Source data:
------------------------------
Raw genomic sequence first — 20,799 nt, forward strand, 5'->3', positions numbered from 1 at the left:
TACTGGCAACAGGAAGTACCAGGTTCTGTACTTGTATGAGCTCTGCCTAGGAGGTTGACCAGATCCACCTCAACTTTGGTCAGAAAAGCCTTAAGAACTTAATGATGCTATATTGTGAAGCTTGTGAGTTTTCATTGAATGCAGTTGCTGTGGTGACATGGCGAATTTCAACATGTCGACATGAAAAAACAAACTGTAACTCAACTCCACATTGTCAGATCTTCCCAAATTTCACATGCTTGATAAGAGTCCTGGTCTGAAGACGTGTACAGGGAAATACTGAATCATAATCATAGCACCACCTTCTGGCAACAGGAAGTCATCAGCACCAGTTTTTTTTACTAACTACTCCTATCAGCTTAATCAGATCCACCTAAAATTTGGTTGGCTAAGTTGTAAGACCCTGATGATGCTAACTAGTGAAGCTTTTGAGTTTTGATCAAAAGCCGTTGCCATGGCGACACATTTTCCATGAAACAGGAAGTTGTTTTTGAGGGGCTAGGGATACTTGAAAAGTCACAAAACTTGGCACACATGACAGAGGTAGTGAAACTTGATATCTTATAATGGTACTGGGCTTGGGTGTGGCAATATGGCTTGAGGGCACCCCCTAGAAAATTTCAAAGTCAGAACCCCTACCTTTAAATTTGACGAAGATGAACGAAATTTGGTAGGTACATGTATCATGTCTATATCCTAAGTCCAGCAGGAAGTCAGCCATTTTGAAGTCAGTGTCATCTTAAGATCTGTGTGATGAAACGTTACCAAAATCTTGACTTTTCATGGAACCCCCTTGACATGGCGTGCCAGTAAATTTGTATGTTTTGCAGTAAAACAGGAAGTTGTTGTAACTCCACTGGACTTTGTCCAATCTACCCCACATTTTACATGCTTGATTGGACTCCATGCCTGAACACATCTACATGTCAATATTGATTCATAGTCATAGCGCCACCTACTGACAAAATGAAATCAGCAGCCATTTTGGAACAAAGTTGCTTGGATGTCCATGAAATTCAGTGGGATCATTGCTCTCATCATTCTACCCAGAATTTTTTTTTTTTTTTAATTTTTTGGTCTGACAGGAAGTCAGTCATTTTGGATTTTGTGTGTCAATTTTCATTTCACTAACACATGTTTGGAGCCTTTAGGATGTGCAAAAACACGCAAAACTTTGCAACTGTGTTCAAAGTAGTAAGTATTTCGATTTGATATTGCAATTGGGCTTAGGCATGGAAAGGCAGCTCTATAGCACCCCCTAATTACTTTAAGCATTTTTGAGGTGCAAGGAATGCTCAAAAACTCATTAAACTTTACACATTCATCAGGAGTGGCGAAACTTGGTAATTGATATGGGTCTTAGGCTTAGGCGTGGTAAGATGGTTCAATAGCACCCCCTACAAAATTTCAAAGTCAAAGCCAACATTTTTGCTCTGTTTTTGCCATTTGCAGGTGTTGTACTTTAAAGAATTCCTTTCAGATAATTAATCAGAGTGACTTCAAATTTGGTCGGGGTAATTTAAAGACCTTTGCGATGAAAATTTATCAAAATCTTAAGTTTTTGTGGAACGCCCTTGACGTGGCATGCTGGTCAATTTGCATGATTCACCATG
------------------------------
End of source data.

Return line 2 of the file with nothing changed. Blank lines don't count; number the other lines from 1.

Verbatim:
TACTGGCAACAGGAAGTACCAGGTTCTGTACTTGTATGAGCTCTGCCTAGGAGGTTGACCAGATCCACCTCAACTTTGGTCAGAAAAGCCTTAAGAACTTAATGATGCTATATTGTGAAGCTTGTGAGTTTTCATTGAATGCAGTTGCTGTGGTGACATGGCGAATTTCAACATGTCGACATGAAAAAACAAACTGTAACTCAACTCCACATTGTCAGATCTTCCCAAATTTCACATGCTTGATAAGAGTCCTGGTCTGAAGACGTGTACAGGGAAATACTGAATCATAATCATAGCACCACCTTCTGGCAACAGGAAGTCATCAGCACCAGTTTTTTTTACTAACTACTCCTATCAGCTTAATCAGATCCACCTAAAATTTGGTTGGCTAAGTTGTAAGACCCTGATGATGCTAACTAGTGAAGCTTTTGAGTTTTGATCAAAAGCCGTTGCCATGGCGACACATTTTCCATGAAACAGGAAGTTGTTTTTGAGGGGCTAGGGATACTTGAAAAGTCACAAAACTTGGCACACATGACAGAGGTAGTGAAACTTGATATCTTATAATGGTACTGGGCTTGGGTGTGGCAATATGGCTTGAGGGCACCCCCTAGAAAATTTCAAAGTCAGAACCCCTACCTTTAAATTTGACGAAGATGAACGAAATTTGGTAGGTACATGTATCATGTCTATATCCTAAGTCCAGCAGGAAGTCAGCCATTTTGAAGTCAGTGTCATCTTAAGATCTGTGTGATGAAACGTTACCAAAATCTTGACTTTTCATGGAACCCCCTTGACATGGCGTGCCAGTAAATTTGTATGTTTTGCAGTAAAACAGGAAGTTGTTGTAACTCCACTGGACTTTGTCCAATCTACCCCACATTTTACATGCTTGATTGGACTCCATGCCTGAACACATCTACATGTCAATATTGATTCATAGTCATAGCGCCACCTACTGACAAAATGAAATCAGCAGCCATTTTGGAACAAAGTTGCTTGGATGTCCATGAAATTCAGTGGGATCATTGCTCTCATCATTCTACCCAGAATTTTTTTTTTTTTTTAATTTTTTGGTCTGACAGGAAGTCAGTCATTTTGGATTTTGTGTGTCAATTTTCATTTCACTAACACATGTTTGGAGCCTTTAGGATGTGCAAAAACACGCAAAACTTTGCAACTGTGTTCAAAGTAGTAAGTATTTCGATTTGATATTGCAATTGGGCTTAGGCATGGAAAGGCAGCTCTATAGCACCCCCTAATTACTTTAAGCATTTTTGAGGTGCAAGGAATGCTCAAAAACTCATTAAACTTTACACATTCATCAGGAGTGGCGAAACTTGGTAATTGATATGGGTCTTAGGCTTAGGCGTGGTAAGATGGTTCAATAGCACCCCCTACAAAATTTCAAAGTCAAAGCCAACATTTTTGCTCTGTTTTTGCCATTTGCAGGTGTTGTACTTTAAAGAATTCCTTTCAGATAATTAATCAGAGTGACTTCAAATTTGGTCGGGGTAATTTAAAGACCTTTGCGATGAAAATTTATCAAAATCTTAAGTTTTTGTGGAACGCCCTTGACGTGGCATGCTGGTCAATTTGCATGATTCACCATG